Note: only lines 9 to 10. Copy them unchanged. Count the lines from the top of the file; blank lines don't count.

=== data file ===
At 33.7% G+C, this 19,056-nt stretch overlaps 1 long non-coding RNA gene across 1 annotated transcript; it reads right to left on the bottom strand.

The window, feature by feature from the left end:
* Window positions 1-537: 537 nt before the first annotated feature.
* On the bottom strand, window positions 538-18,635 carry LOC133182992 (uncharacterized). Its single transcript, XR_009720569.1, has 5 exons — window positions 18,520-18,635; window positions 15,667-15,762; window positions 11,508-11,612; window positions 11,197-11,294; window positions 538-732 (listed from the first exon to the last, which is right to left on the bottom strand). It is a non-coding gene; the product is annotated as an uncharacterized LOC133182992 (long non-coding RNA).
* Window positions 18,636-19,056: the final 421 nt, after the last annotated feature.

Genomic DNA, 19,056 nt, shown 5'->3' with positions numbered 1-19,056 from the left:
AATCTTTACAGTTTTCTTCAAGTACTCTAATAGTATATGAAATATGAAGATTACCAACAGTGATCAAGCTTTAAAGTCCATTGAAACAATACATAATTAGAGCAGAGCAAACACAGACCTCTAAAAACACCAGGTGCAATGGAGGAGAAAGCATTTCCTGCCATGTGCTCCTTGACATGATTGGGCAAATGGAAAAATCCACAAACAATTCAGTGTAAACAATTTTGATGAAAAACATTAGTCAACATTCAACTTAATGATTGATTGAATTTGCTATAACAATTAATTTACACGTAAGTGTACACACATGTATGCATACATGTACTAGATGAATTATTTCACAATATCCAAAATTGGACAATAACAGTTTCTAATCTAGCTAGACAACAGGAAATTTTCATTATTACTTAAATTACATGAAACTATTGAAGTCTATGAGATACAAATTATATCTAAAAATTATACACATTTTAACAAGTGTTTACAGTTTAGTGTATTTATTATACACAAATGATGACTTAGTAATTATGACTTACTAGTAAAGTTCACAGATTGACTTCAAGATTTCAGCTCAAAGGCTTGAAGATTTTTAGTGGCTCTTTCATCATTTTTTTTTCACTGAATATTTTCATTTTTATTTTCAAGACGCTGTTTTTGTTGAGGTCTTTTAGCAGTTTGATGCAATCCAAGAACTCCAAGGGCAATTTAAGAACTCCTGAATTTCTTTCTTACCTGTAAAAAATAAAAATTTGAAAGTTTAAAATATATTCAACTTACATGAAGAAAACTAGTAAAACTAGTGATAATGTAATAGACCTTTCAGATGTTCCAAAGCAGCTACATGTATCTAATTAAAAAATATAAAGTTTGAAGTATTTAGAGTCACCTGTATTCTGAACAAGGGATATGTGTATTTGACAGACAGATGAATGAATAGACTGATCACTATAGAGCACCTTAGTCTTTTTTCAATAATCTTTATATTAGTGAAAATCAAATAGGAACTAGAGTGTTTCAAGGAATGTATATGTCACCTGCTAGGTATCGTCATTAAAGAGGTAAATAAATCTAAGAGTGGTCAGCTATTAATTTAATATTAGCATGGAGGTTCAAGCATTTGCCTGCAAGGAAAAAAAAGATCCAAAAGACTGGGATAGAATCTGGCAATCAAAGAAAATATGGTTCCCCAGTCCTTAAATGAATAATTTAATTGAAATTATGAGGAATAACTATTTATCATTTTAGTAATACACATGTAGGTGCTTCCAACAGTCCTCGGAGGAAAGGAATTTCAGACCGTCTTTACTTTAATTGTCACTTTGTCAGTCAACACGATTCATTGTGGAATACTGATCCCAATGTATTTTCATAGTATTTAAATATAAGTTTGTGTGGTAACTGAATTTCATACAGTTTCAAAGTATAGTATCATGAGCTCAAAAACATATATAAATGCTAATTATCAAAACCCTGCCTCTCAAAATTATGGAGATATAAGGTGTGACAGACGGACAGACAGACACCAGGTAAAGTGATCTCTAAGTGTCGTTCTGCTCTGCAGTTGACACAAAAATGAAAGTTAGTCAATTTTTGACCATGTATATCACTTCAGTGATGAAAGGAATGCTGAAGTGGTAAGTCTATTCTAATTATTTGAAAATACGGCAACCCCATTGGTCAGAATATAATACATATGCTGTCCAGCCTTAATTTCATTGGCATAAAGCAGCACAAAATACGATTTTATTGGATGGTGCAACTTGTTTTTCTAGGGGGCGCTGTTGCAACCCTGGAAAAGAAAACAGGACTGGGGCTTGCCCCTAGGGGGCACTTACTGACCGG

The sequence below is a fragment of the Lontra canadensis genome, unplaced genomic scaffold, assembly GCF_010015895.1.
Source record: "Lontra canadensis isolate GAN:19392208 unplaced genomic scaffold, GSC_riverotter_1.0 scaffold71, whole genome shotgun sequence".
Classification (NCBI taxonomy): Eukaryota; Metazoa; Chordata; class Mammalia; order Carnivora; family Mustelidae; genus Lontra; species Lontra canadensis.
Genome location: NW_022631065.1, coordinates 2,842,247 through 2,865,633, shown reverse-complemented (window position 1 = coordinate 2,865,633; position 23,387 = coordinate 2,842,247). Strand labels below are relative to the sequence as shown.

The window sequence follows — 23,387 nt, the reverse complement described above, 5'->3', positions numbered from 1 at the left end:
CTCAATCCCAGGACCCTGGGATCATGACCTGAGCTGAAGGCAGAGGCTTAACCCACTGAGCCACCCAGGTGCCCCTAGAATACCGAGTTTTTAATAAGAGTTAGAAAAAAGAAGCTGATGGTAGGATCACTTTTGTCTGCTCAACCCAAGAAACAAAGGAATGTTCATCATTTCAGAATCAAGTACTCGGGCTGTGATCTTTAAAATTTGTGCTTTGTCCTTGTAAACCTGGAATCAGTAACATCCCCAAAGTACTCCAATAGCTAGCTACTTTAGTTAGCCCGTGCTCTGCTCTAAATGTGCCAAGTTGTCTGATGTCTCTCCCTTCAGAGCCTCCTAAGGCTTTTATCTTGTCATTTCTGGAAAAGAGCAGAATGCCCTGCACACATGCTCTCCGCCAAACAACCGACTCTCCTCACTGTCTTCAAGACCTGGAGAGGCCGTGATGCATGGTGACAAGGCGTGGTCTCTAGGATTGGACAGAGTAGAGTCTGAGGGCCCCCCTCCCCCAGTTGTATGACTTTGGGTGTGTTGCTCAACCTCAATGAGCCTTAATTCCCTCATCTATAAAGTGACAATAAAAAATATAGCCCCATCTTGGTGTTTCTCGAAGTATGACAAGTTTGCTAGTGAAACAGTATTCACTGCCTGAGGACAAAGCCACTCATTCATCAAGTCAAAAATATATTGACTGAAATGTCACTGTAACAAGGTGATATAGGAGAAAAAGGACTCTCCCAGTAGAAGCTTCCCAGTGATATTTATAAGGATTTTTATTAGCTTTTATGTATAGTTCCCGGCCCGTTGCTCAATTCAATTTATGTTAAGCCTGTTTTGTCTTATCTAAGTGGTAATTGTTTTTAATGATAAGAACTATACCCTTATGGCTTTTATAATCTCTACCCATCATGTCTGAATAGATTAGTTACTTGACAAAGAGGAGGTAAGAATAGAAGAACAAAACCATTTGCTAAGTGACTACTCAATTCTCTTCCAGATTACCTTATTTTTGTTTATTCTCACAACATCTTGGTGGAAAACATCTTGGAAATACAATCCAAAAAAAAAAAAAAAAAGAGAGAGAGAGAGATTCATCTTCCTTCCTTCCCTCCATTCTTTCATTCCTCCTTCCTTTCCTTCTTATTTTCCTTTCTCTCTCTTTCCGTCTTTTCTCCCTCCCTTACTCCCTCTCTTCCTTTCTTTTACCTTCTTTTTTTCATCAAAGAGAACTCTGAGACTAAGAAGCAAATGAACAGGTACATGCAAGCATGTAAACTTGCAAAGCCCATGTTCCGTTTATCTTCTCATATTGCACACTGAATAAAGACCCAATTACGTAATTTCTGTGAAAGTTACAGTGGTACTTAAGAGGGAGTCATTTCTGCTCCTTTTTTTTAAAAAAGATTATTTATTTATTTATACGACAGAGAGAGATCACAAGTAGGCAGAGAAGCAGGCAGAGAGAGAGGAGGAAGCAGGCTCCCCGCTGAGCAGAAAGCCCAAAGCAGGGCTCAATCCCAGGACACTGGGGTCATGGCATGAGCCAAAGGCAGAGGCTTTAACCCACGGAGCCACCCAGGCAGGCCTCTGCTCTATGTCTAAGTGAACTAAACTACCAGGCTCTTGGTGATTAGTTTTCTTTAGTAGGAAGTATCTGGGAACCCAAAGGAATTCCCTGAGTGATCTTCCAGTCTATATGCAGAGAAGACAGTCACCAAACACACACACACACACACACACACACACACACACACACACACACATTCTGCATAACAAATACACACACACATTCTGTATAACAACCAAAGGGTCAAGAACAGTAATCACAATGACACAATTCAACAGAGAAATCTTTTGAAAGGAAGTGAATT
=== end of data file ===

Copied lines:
Source record: "Lontra canadensis isolate GAN:19392208 unplaced genomic scaffold, GSC_riverotter_1.0 scaffold71, whole genome shotgun sequence".
Classification (NCBI taxonomy): Eukaryota; Metazoa; Chordata; class Mammalia; order Carnivora; family Mustelidae; genus Lontra; species Lontra canadensis.